Here, Dr. Angell addresses learning gaps and that the possibility of opening up schools earlier for the next academic year is intended to make up for gaps that have occurred since the coronavirus outbreak led to school closures.
“Schools will look very different,” she said.
State officials say it’s important to ensure that students and staff are protected, as well as those who provide essential services to locations kids will be.
Highest Risk Workplaces
The third phase of reopening California’s businesses is opening higher risk environments with modifications on the size of gatherings.
This creates an opportunity for high-risk sectors to adapt and re-open.
Businesses such as nail salons, gyms and barbershops fall under this category where the proximity between individuals is closer.
It also includes the reopening of in-person religious services such as churches, weddings and memorial services.
Dr. Angell said it’s imperative that “people don’t put themselves at risk.”
End of Stay-at-Home Order
The fourth and final stage is the return to the expanded workforce in high-risk workplaces, such as concerts and sporting events.
Newsom hinted that the state is approaching its transition from Stage 1 to Stage 2.
Dr. Angell explained the actions needed to get to Stage 2 will require actions from the government, businesses and individuals.
Government actions include implementing policies that allow people to stay home when they are sick and providing guidance on how to reduce risk.
Actions for businesses include having wage replacement that allows for workers to stay home when sick, the ability to implement changes to lower-risk workplaces NOW, as well as the ability to allow employees to continue working from home when possible.
For individuals, Dr. Angell said California will continue to heed by safety precautions. This requires continued physical distancing and wearing face coverings. She also recommends individuals continue to avoid all non-essential travel as it helps decrease exposure to others.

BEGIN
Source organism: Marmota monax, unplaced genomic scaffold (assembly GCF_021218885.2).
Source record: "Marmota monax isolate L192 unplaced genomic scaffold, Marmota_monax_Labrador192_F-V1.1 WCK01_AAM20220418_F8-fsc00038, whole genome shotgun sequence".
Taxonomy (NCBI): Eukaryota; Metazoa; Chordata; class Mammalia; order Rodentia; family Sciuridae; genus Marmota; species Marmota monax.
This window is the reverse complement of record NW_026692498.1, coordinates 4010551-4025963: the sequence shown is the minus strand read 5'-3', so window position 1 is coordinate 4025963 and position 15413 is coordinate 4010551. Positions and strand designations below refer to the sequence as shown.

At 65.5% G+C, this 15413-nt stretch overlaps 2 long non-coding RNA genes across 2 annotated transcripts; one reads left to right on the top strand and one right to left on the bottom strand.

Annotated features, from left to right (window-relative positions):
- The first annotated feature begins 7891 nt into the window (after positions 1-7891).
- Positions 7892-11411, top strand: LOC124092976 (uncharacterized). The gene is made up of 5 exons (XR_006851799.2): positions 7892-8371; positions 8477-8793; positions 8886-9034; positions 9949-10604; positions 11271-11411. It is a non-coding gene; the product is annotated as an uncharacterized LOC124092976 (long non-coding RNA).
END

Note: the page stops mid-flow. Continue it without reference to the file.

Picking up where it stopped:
In addition, she said individuals should continue to help those who are most vulnerable.
Counties will have the option to relax stricter local orders at their own pace.
On Monday, Newsom said California is “a few weeks away, not months away,” from making changes in the statewide order that was implemented on March 19.
On April 14, Newsom listed six key indicators that would cause his decision to reopen the state’s economy.
The five other indicators are:
• The ability to monitor and protect our communities through testing, contact tracing, isolating, and supporting those who are positive or exposed;
• The ability to prevent infection in people who are at risk for more severe COVID-19;
• The ability of the hospital and health systems to handle surges;
• The ability to develop therapeutics to meet the demand;
• The ability to determine when to reinstitute certain measures, such as the stay-at-home orders, if necessary.
Dr. Angell asks that individuals be "part of the solution," and continue staying home and practicing physical distancing.
“We are enlisting all Californians to help inform the development of guidance for sectors across our economy,” she said.
FOX 11's Phil Shuman and Gigi Graciette contributed to this report.